This was originally published on November 21, 2011 at

Why observe your fellow teachers? – A case for peer observation

I can’t say how many times, visiting schools as a consultant, I’ve had people – especially administrative staff, supervisors, directors etc. – suggest I observed a certain teacher’s lesson on the grounds that s/he was “very experienced”. Penny Ur (brilliantly) says that there is a big difference between twenty years’ experience and one year’s experience repeated twenty times, and this just couldn’t be any more spot on.

But what does this have to do with peer observation?

Well, first of all, my point here is that “experience” can be a very misleading term. If teacher A, for example, has been working for the same school for twenty years, teaching the same courses the exact same way following the very same lesson plans day in day out, while teacher B has been a year on the job, working for two different schools plus private students, using a range of course books and is naturally curious (frequently visiting websites like for ideas, participating in Twitter chats such as #brELTchat and #ELTchat etc.) then I’d suggest you observe teacher B over teacher A every time.

The second point I’m trying to make is that it doesn’t really matter who among your teaching peers you’re going to observe: There’s something to be learned from every single one of them, even if it is how not to do something (which is learning too!).

Now… how to go about peer observation?

1)   Similarly to regular lesson observation: sit together with your colleague to discuss the group and the plan prior to the lesson; observe the entire class; give feedback. Finally, invite your colleague to observe you;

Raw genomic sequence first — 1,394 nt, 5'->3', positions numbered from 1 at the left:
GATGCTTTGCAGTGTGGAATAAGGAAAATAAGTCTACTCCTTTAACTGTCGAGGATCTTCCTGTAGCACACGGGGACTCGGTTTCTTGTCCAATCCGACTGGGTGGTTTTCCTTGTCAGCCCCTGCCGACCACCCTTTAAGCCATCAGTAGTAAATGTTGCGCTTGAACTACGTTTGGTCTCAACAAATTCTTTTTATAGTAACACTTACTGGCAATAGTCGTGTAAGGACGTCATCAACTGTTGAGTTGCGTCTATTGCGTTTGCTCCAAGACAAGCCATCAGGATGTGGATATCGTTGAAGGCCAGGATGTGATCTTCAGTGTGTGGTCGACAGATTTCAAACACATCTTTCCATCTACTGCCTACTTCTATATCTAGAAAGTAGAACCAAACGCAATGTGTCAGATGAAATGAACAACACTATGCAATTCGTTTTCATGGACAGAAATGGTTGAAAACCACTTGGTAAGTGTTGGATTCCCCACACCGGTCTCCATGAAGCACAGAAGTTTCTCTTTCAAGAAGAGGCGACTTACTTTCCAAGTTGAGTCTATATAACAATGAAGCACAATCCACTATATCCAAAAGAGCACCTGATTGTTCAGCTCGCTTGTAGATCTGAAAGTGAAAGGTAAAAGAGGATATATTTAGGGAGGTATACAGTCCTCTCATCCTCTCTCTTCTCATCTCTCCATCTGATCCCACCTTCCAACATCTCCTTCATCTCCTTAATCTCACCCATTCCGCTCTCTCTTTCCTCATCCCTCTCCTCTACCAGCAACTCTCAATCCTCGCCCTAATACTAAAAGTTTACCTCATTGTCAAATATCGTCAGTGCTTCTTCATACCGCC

2)   Pop-in observation: you have a free couple of hours and a fellow teacher is teaching. Ask him/her whether s/he would mind having you in class, and in case there is no problem, observe the entire lesson. Give feedback, even if short and informal. In the end, invite him/her to observe you as well.

Bear in mind these are suggestions in case your school doesn’t already foster a peer observation program. Ideally, schools should try and implement programs which factor peer observation in for, for example, career advancement (pay increase, promotions etc.) Since that might not be the case for most (all?) schools, you can at least bask in the certainty that you’re investing your time in one of the most effective learning opportunities available for teachers, a veritable practical teacher training course.

A few tips on how to make the most of your peer observations:

1)   Focus on a few aspects of your peer’s class instead of on “everything”, i.e. choose to look at time management, or error correction, or pairing and grouping students, or giving instructions and the like;

2)   Make notes of interesting things you’d like to use in your own lesson and of points to include in your feedback later on. Keep a journal of your many observations;

3)   Never participate in/make comments during the lessons unless the teacher asks you to. In that case, participate willingly. Remember you’re a guest and should behave as such;

4)   Observe teachers who teach similar levels to the ones you teach, regardless of how experienced they are. Similarly, observe teachers who are teaching levels you would like to teach.

That’s it for now. In my January column, I’ll look at courses available for teachers, which ones are worth taking and in which order.

To wrap up, I sincerely hope you all have wonderful holidays. May 2012 be the best year ever for us all in our careers and in our personal lives, filled with great achievements, joy, health and lots of love.

Thanks for the company these past few months, and see you all in 2012!

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